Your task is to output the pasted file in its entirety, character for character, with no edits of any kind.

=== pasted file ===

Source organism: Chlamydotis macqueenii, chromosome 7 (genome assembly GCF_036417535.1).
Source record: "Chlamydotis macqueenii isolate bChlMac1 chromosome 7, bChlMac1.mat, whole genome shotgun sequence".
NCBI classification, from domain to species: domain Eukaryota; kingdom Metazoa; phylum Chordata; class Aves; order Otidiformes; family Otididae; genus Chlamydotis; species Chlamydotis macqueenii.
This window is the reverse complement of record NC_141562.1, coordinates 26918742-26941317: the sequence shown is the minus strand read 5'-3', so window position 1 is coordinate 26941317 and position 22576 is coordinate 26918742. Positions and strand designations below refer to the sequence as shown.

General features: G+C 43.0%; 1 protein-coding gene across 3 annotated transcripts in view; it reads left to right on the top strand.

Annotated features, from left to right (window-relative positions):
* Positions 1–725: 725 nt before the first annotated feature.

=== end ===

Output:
Source organism: Chlamydotis macqueenii, chromosome 7 (genome assembly GCF_036417535.1).
Source record: "Chlamydotis macqueenii isolate bChlMac1 chromosome 7, bChlMac1.mat, whole genome shotgun sequence".
NCBI classification, from domain to species: domain Eukaryota; kingdom Metazoa; phylum Chordata; class Aves; order Otidiformes; family Otididae; genus Chlamydotis; species Chlamydotis macqueenii.
This window is the reverse complement of record NC_141562.1, coordinates 26918742-26941317: the sequence shown is the minus strand read 5'-3', so window position 1 is coordinate 26941317 and position 22576 is coordinate 26918742. Positions and strand designations below refer to the sequence as shown.

General features: G+C 43.0%; 1 protein-coding gene across 3 annotated transcripts in view; it reads left to right on the top strand.

Annotated features, from left to right (window-relative positions):
* Positions 1–725: 725 nt before the first annotated feature.